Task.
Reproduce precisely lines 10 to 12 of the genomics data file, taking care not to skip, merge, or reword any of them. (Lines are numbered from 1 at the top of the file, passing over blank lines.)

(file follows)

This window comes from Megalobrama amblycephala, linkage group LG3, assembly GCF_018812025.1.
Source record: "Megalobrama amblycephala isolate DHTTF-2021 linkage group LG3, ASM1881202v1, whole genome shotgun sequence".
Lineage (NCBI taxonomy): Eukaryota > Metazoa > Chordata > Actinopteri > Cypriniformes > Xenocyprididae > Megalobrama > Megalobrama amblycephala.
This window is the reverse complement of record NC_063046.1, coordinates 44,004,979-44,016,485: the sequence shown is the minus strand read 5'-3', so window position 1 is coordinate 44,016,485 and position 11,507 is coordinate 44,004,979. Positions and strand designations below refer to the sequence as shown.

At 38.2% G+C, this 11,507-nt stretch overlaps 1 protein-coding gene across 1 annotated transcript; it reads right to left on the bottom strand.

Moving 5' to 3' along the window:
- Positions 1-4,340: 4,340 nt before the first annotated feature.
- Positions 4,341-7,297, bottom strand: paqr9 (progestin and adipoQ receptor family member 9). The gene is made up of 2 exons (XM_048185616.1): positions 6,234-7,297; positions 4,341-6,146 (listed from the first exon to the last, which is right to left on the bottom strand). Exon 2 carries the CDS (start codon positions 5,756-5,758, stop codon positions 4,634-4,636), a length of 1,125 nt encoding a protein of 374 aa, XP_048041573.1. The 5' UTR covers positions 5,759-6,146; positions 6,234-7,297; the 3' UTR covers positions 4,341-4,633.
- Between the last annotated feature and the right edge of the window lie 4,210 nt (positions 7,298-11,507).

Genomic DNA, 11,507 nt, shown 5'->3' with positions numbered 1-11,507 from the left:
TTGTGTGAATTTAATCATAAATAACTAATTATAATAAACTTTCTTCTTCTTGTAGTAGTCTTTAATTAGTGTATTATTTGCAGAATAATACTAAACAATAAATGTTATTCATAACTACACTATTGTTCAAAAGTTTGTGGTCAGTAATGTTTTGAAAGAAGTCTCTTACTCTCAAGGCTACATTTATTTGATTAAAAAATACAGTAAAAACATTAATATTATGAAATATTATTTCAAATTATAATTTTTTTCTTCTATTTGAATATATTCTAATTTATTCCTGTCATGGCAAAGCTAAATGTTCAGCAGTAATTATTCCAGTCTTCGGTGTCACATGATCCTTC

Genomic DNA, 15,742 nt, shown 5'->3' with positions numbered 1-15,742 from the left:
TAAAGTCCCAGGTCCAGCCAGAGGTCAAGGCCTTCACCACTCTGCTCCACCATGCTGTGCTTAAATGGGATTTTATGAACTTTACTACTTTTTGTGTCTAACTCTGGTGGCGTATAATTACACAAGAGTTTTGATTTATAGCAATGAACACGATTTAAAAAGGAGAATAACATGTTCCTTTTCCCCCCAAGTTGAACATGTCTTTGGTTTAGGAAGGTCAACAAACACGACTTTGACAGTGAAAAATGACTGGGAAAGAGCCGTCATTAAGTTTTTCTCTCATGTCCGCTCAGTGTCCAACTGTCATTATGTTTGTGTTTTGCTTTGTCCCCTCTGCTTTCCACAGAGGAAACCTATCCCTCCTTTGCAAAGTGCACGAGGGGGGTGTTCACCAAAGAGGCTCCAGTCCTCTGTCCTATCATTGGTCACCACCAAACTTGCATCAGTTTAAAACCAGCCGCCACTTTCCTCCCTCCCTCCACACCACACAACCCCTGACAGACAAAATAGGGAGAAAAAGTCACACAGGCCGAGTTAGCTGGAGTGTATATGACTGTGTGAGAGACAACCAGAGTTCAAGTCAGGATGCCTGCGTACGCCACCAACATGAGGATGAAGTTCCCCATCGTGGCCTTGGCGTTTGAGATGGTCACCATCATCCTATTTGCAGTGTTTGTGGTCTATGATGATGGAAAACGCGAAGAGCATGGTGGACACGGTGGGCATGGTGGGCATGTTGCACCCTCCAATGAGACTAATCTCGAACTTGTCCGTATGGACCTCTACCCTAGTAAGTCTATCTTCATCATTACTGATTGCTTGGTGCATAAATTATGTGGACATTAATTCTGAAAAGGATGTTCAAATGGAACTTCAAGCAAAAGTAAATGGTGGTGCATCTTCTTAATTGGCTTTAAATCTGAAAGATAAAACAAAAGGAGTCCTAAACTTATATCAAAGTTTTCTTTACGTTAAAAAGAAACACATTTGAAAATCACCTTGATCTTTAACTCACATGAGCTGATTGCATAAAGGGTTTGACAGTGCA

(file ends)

Genomic DNA, 11,507 nt, shown 5'->3' with positions numbered 1-11,507 from the left:
TTGTGTGAATTTAATCATAAATAACTAATTATAATAAACTTTCTTCTTCTTGTAGTAGTCTTTAATTAGTGTATTATTTGCAGAATAATACTAAACAATAAATGTTATTCATAACTACACTATTGTTCAAAAGTTTGTGGTCAGTAATGTTTTGAAAGAAGTCTCTTACTCTCAAGGCTACATTTATTTGATTAAAAAATACAGTAAAAACATTAATATTATGAAATATTATTTCAAATTATAATTTTTTTCTTCTATTTGAATATATTCTAATTTATTCCTGTCATGGCAAAGCTAAATGTTCAGCAGTAATTATTCCAGTCTTCGGTGTCACATGATCCTTC

Genomic DNA, 15,742 nt, shown 5'->3' with positions numbered 1-15,742 from the left: